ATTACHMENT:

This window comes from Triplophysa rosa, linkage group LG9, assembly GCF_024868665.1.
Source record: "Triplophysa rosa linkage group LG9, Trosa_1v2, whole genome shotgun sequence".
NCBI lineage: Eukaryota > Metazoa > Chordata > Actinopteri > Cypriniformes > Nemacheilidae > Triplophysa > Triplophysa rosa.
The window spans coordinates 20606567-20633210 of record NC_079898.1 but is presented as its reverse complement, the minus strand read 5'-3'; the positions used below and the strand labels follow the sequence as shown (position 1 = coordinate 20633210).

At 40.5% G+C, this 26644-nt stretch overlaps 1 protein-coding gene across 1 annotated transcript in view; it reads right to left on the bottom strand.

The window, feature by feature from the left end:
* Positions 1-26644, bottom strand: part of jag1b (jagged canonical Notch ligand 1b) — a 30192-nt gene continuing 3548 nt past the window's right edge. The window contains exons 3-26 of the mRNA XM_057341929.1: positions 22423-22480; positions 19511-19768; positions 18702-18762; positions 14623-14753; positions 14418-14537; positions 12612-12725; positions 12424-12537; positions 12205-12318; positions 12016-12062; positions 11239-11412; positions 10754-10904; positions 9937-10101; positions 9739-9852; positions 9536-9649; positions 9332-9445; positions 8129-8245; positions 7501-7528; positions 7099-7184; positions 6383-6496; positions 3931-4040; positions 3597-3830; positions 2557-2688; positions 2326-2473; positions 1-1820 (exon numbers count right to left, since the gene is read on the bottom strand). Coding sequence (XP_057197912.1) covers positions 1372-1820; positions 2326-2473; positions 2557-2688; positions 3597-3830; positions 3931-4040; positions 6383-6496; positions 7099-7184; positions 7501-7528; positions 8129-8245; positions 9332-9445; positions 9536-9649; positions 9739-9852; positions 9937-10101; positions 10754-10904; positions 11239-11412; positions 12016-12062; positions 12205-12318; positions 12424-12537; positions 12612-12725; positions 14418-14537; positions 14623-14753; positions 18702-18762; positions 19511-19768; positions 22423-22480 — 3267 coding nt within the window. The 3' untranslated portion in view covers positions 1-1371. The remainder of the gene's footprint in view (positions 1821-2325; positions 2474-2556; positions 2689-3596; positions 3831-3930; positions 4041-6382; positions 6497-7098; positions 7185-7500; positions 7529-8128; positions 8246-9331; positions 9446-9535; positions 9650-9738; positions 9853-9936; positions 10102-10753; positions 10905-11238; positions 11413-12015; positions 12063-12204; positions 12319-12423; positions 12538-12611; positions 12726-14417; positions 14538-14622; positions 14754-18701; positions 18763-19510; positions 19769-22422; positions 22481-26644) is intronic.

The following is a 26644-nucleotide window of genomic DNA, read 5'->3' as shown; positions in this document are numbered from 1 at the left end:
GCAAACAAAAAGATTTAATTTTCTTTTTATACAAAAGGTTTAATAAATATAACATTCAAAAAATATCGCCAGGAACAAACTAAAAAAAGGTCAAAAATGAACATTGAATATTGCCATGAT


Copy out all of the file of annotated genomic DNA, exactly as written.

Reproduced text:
This window comes from Triplophysa rosa, linkage group LG9, assembly GCF_024868665.1.
Source record: "Triplophysa rosa linkage group LG9, Trosa_1v2, whole genome shotgun sequence".
NCBI lineage: Eukaryota > Metazoa > Chordata > Actinopteri > Cypriniformes > Nemacheilidae > Triplophysa > Triplophysa rosa.
The window spans coordinates 20606567-20633210 of record NC_079898.1 but is presented as its reverse complement, the minus strand read 5'-3'; the positions used below and the strand labels follow the sequence as shown (position 1 = coordinate 20633210).

At 40.5% G+C, this 26644-nt stretch overlaps 1 protein-coding gene across 1 annotated transcript in view; it reads right to left on the bottom strand.

The window, feature by feature from the left end:
* Positions 1-26644, bottom strand: part of jag1b (jagged canonical Notch ligand 1b) — a 30192-nt gene continuing 3548 nt past the window's right edge. The window contains exons 3-26 of the mRNA XM_057341929.1: positions 22423-22480; positions 19511-19768; positions 18702-18762; positions 14623-14753; positions 14418-14537; positions 12612-12725; positions 12424-12537; positions 12205-12318; positions 12016-12062; positions 11239-11412; positions 10754-10904; positions 9937-10101; positions 9739-9852; positions 9536-9649; positions 9332-9445; positions 8129-8245; positions 7501-7528; positions 7099-7184; positions 6383-6496; positions 3931-4040; positions 3597-3830; positions 2557-2688; positions 2326-2473; positions 1-1820 (exon numbers count right to left, since the gene is read on the bottom strand). Coding sequence (XP_057197912.1) covers positions 1372-1820; positions 2326-2473; positions 2557-2688; positions 3597-3830; positions 3931-4040; positions 6383-6496; positions 7099-7184; positions 7501-7528; positions 8129-8245; positions 9332-9445; positions 9536-9649; positions 9739-9852; positions 9937-10101; positions 10754-10904; positions 11239-11412; positions 12016-12062; positions 12205-12318; positions 12424-12537; positions 12612-12725; positions 14418-14537; positions 14623-14753; positions 18702-18762; positions 19511-19768; positions 22423-22480 — 3267 coding nt within the window. The 3' untranslated portion in view covers positions 1-1371. The remainder of the gene's footprint in view (positions 1821-2325; positions 2474-2556; positions 2689-3596; positions 3831-3930; positions 4041-6382; positions 6497-7098; positions 7185-7500; positions 7529-8128; positions 8246-9331; positions 9446-9535; positions 9650-9738; positions 9853-9936; positions 10102-10753; positions 10905-11238; positions 11413-12015; positions 12063-12204; positions 12319-12423; positions 12538-12611; positions 12726-14417; positions 14538-14622; positions 14754-18701; positions 18763-19510; positions 19769-22422; positions 22481-26644) is intronic.

The following is a 26644-nucleotide window of genomic DNA, read 5'->3' as shown; positions in this document are numbered from 1 at the left end:
GCAAACAAAAAGATTTAATTTTCTTTTTATACAAAAGGTTTAATAAATATAACATTCAAAAAATATCGCCAGGAACAAACTAAAAAAAGGTCAAAAATGAACATTGAATATTGCCATGAT